The second restart came on Lap 33, and by Lap 35, Jay Howard, driving for Sarah Fisher Racing, carried too much speed into the Turn 2 hairpin, beaching himself in the gravel and deploying the safety car yet again.
Another restart came on Lap 38. By this stage, Tony Kanaan was running barely on fumes and had to pit under green flag conditions, sending him to the back of the field.
Alex Tagliani, who had still not pitted, was running very well in the lead, maintaining a gap over Franchitti in second place. On Lap 55, Briscoe, Castroneves and Dixon made their second scheduled pit stops, with Castroneves the quickest stop of the three. Tagliani finally made his pit stop one lap later, with Franchitti assuming the lead with a goal of building a gap over Tagliani before his final pit stop. With Will Power in hot pursuit, Franchitti knew he would earn every tenth he obtained.
Lap 58, and with a healthy lead, Franchitti was badly held up behind serial roadblock Milka Duno. The 2010 Indy 500 winner eventually managed to get around Duno, who decided to repay Franchitti by almost running Will Power off the road in his attempt to pass, forcing evasive action and resulting in Dario opening his lead back up.
Franchitti and Power made their final pit stops on Lap 60, with both resuming well ahead of Helio Castroneves in third, with Tagliani close behind in 4th.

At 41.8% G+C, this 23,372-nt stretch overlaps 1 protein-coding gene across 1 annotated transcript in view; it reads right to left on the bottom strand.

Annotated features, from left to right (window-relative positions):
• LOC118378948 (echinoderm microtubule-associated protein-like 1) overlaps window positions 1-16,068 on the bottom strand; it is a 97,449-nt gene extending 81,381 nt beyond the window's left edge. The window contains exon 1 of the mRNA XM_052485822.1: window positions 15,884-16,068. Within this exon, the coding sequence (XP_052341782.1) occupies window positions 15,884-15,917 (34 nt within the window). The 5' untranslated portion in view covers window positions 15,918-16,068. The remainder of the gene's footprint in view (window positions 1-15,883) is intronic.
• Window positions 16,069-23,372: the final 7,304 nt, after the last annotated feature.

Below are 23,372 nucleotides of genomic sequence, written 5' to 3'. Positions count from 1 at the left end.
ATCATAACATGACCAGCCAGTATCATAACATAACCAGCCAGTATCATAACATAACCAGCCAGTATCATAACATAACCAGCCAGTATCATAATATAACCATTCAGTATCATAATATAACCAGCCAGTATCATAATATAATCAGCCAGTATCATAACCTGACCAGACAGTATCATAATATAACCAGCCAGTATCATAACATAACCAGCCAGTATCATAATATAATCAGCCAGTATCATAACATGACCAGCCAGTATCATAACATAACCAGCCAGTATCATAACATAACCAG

On Lap 63, series debutant Francesco Dracone, driving for Conquest Racing, announced his arrival in the series by spinning into the sand off Turn 8, returning the Safety Car to the action. While Dracone was rescued from the sand by the Holmatro Safety Team, Milka Duno, firmly at the back and several laps down, managed to spin as she sped up for the restart. Luckily, she managed to keep the car going and avoided prolonging the full-course caution.
If he wasn’t noticed first time around, Dracone decided to hammer any point he was trying to make firmly home by spinning again, this time on the start/finish straight, and completely blocking the track to boot. The field gathered up behind the safety car yet again, travelling through the pits to avoid Dracone’s stricken machine.
From the restart on Lap 70, it was a 15-lap dash to the finish, with Will Power and Dario Franchitti fighting it out for the win. Despite numerous efforts to pass, most times utilising the Power 2 Pass button, Power was unable to get sufficiently alongside Dario to make a pass.
And this is how the race ended, with Dario Franchitti winning from Will Power and Helio Castroneves bringing his car home third, a strong result in the wake of his defiance of officialdom at the previous race in Edmonton.
The win for Franchitti closed the gap to Will Power in the overall standings to 41 points, with five races remaining.
In news following the race, it was announced that former Vision Racing driver Ed Carpenter had partnered up again with Panther Racing for the three remaining domestic oval events at Chicago, Kentucky and Miami. Further, Indianapolis Motor Speedway Radio Network driver analyst and two-time IRL series runner-up Davey Hamilton had found sufficient financial backing to allow him to take part at the Chicagoland race on August 28.
[Original images via AUTOSPORT]